A Level 4 center provides the most complex forms of evaluation, including invasive brain monitoring and imaging and neuropsychological evaluation, and offers a broad range of medical and surgical treatment options.
"The epilepsy center has been providing the most comprehensive and specialized care to the people of Central and Eastern Kentucky for more than two decades," said Dr. Meriem Bensalem-Owen, director of KNI's Epilepsy Program. "Our epilepsy clinics, an active surgical program, and clinical trials offer a broad range of advanced forms of therapy for patients with difficult to control seizures. Those, in combination with our neuropsychological expertise and outreach efforts, make us the gold standard for epilepsy care in the bluegrass."
The NAEC is a non-profit group of more than 170 specialized epilepsy centers in the United States with the mission of setting a national agenda for quality epilepsy care.
LEXINGTON, Ky. (April 3, 2014) -- Turning 21 is widely considered a milestone -- a time when life's possibilities appear unlimited. At first, this was not so for Marietta Barton-Baxter. She was diagnosed with multiple sclerosis (MS) at 21. "When I first heard that I had MS, I was scared and angry," Barton-Baxter says. "I felt as if I had been robbed of all my dreams and my future."
But once she adjusted to her new situation, she began to make the proverbial lemonade out of lemons. She has worked at the University of Kentucky for 26 years, and is currently an administrative director for the Regulatory and Clinical Services Cores at the Center for Clinical and Translational Science (CCTS). She and her husband have travelled around the country doing motivational talks for MS patients and their care partners, and she continues to be an MS patient advocate, assisting newly diagnosed MS patients and their families. "It feels good to help patients and their families through the emotional times that come post-diagnosis," she says.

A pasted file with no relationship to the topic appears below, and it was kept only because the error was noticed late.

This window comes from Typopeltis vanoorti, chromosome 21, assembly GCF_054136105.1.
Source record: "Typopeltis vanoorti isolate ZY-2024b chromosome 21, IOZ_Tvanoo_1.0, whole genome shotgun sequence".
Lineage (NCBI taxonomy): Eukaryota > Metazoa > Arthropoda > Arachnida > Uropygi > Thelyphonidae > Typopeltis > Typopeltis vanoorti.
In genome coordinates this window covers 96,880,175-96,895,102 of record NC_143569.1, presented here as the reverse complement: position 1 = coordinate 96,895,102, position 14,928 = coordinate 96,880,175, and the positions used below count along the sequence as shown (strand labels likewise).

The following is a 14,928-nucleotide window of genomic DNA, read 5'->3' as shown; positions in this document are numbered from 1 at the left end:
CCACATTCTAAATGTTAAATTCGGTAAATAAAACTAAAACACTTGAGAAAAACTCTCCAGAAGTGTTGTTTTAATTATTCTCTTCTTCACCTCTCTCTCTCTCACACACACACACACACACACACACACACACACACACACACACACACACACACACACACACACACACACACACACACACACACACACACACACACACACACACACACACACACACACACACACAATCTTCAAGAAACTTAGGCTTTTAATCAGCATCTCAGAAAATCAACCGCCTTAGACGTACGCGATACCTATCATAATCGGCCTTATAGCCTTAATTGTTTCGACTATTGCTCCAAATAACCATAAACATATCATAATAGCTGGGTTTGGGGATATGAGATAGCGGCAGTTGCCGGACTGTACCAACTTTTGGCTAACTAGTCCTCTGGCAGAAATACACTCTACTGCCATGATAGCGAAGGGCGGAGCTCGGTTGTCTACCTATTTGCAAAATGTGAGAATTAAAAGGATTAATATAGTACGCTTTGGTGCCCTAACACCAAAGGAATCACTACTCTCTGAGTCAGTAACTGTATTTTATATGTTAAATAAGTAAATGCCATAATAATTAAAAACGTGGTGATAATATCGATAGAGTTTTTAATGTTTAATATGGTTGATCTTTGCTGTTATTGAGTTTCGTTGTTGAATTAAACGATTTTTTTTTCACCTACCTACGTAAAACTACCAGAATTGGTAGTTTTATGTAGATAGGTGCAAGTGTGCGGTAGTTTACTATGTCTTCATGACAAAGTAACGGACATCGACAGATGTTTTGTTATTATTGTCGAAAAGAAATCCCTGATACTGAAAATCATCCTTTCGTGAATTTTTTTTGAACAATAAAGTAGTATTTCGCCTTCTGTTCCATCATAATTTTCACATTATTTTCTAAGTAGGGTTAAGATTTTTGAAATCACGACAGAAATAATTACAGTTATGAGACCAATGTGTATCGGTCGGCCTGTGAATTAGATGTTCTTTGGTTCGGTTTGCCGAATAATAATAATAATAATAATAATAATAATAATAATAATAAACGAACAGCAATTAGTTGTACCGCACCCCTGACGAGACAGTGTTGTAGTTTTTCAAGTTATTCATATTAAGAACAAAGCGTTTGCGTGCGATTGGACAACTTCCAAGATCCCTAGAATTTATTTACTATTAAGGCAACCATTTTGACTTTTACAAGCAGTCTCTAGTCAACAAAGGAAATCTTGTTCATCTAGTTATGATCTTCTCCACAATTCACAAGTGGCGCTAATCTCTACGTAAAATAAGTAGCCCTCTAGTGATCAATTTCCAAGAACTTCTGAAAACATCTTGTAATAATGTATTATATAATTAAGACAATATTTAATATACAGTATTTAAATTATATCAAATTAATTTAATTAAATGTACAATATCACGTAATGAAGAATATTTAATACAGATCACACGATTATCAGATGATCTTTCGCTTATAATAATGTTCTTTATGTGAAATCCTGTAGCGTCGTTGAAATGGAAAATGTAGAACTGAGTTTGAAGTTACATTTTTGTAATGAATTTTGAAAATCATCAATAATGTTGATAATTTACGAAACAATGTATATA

And now, the people at UK who have found her story inspiring have the opportunity to acknowledge her efforts. On May 31, 2014, staff from the UK Kentucky Neuroscience Institute (KNI) and CCTS will join Barton-Baxter at Walk MS Lexington.
"Marietta amazes us with her commitment to helping others at a time when it would be easy to focus on her own health," says Amber Mccormick, the Multiple Sclerosis Coordinator at KNI. "It seems fitting that we honor her efforts this way."
Multiple sclerosis (MS) is an inflammatory disease that damages the insulating covers of nerves in the brain and spinal cord, resulting in physical, mental, and sometimes psychiatric problems. Between 2 and 2.5 million people around the world have been diagnosed with MS, which is twice as common in women as in men. There is no known cure for multiple sclerosis, but there are several medications that can be used to manage symptoms. Barton-Baxter has been taking injections every other day for more than 20 years with tremendous success.
But, Barton-Baxter says, her hope for herself and for others is a cure. Proceeds from Walk MS helps to fund multiple sclerosis research efforts. "I don't want to see anyone else suffer from this debilitating disease," she says.
The Walk MS event will take place on Saturday, May 31 at the RJ Corman Railroad property; 101 RJ Corman Drive in Nicholasville. There are one and three mile course options. Walk registration will begin at 9 a.m.; walk begins at 10 a.m. For more information, contact Amber Mccormick at 859-323-5661 or email@example.com.